Health Service Integration

Quality of care Social Care

I have followed recent discussions on health service integration with interest. It raises a wide range of different issues and there are just one or two that I would like to comment on. Some years ago now I did research for a PhD on disciplinary cases and the social and cultural factors affecting the management of poor care in nursing. (See for eg  or ) Then in 2011 I carried out research for a future book on the history of regulation in nursing. This amongst other things entailed reading enquiry reports on poor care dating right back to some of the enquiries into workhouse care in the 19th century. Taking this long view of enquiries, what struck me was the way in which each generation of policy wonks believed that the latest organisational or management fix would stop such problems from happening again. Essentially these problems were recruited to justify the latest policy rhetoric or fashion. Reading the enquiries into longstay care in the 1960s and early 70s one finds many commentators explaining that the 1973 reorganisation will solve  the problems of poor care (although the Normansfield Inquiry in 1978 showed that reorganisation had distracted attention from problems of poor care).

The rhetoric of integration is very much part of the debates running up to the 73 reorganisation and the debates that I have been reading here are very reminiscent of some of the debates of the early 70s. In 1977-8 I did some research into the politics of hospital closures with early community health councils and I saw the same justifications for closures being put forward as I now hear being proffered to justify reconfiguration of services. There was a belief then that better integration, better preventive and primary care would follow from the 73 reorganisation but I fear they did not. It proved nearly impossible to reallocate slices of a shrinking cake in a way that improved services . I thus have considerable doubts about some of the proposals for integration that have been put forward recently.

When looking at more recent enquiries and talking to managers and regulators during the course of my research I have noticed an increasing emphasis on culture change as the solution to health care problems. This is often coupled with the notion that the leadership can operate as some kind of magic organisational bullet. I remember when I was doing my Ph.D. reading a number of organisational studies which suggested that an emphasis on leadership and culture amongst managers occurred in inverse relationship to their opportunity to practically control their organisational environment. I don’t think it’s an accident that people are talking more and more about culture and leadership in an environment where they are asking more and more  for less and less from staff in   turbulent and fragmented  organisations operating in a deteriorating economic environment (see for example Roscigno et al  on organisational chaos ).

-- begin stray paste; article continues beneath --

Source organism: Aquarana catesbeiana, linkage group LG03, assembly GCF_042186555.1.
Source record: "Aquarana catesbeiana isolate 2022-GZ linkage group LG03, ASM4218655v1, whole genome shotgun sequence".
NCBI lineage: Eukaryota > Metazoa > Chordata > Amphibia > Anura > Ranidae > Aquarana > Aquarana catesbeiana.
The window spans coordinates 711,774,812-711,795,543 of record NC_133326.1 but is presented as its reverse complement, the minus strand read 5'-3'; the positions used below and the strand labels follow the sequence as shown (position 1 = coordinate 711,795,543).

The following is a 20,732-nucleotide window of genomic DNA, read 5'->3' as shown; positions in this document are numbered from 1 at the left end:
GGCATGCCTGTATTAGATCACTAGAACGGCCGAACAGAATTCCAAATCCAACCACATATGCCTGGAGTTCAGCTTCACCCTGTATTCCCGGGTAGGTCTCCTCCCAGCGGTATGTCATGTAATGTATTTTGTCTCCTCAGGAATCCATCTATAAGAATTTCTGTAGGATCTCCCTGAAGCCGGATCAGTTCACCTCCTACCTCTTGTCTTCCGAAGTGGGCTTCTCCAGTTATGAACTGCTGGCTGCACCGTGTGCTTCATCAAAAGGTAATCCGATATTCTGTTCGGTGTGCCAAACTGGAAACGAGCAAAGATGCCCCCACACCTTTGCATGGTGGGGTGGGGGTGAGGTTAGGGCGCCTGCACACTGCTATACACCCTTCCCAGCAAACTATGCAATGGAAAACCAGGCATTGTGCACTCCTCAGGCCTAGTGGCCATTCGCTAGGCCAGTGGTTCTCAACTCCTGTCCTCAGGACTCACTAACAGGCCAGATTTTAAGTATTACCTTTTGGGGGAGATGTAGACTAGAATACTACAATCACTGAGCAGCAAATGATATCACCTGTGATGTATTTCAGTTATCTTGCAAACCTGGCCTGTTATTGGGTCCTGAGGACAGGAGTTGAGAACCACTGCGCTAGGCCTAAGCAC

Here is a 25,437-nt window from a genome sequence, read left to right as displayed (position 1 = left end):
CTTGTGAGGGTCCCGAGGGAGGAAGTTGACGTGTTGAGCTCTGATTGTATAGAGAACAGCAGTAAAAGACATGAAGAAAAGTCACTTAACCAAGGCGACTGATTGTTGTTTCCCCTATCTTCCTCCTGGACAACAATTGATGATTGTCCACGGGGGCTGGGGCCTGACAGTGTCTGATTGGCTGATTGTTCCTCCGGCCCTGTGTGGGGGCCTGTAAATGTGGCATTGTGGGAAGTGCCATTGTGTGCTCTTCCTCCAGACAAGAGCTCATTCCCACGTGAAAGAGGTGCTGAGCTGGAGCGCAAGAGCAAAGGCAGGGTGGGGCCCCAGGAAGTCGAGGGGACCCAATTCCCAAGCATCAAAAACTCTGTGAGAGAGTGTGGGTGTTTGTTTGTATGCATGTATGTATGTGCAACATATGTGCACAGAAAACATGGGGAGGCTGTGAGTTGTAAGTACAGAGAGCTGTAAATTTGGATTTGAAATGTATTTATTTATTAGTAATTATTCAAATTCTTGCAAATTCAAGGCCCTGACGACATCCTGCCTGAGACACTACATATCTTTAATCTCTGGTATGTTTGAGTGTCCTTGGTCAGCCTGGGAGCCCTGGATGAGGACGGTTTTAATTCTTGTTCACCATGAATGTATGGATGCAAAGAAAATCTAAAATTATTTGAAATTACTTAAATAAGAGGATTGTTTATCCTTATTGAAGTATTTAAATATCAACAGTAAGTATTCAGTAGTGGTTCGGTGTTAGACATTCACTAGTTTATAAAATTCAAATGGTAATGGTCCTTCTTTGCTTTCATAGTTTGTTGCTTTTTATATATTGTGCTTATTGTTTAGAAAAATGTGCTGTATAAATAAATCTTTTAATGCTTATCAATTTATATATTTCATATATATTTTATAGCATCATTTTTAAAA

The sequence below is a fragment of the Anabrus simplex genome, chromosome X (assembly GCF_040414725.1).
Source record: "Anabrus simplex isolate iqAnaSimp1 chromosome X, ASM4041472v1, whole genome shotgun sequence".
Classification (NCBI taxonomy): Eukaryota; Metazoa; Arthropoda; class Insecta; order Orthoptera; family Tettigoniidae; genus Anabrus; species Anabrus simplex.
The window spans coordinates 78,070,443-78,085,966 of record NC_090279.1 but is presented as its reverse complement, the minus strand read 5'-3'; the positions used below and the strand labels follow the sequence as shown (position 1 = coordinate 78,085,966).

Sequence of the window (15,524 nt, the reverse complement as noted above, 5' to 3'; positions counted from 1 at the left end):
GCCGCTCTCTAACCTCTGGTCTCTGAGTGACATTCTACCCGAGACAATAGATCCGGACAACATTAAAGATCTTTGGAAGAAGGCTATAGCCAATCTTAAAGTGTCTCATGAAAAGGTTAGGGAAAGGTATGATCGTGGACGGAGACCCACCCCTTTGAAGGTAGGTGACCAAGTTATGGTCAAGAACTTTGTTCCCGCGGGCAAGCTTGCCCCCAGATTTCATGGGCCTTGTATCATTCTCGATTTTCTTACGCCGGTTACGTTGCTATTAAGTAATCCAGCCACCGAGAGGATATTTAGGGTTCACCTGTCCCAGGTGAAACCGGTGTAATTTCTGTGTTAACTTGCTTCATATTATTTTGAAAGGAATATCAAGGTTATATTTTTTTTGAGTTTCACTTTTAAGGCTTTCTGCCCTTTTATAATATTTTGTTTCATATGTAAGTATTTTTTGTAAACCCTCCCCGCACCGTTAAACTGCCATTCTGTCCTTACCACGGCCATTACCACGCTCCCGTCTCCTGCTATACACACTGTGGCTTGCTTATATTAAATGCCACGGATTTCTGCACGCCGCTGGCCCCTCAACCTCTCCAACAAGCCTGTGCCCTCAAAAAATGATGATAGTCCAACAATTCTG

As someone with a social science background I think that much of the managerial literature on culture change is naive and mistaken. The anthropological understanding of organisational culture is more helpful. Anthropologists see culture as part of what the organisation is  rather than something an organisation has. Organisational culture is not something you can just change from the top by education and exhortation. An organisation’s culture is a reflection of the structure and function of that organisation not an add-on which can be manipulated at will. It can’t be changed without fundamental changes to structures of power, remuneration etc.  Thus most of the culture change that we see in healthcare involves the unintended consequences of organisational change  (There is a good deal of interesting literature on unintended consequences. I have found Sieber’s 1981 book Fatal Remedies: The Ironies of Social Intervention instructive and it should be required reading for all policy makers. Hood’s paper on public management reform is also good ). By contrast it has been my experience that many of the projects that deliberately try to engineer  new organisational cultures are short lived in their effects with much of their apparent initial success attributable to novelty effects or the ‘Hawthorne’ effect.

The final issue that has troubled me in some recent debates is the emphasis on changing professional culture and breaking down professional barriers. I think there is a real risk here of undermining professional identities in ways that are detrimental to care with yet more negative unintended consequences. What we need is better communication between professionals who have a secure professional identity and clear professional boundaries. What we don’t need are insecure professional identities and blurred occupational boundaries (See for example Rushmer and Pallis 2003 )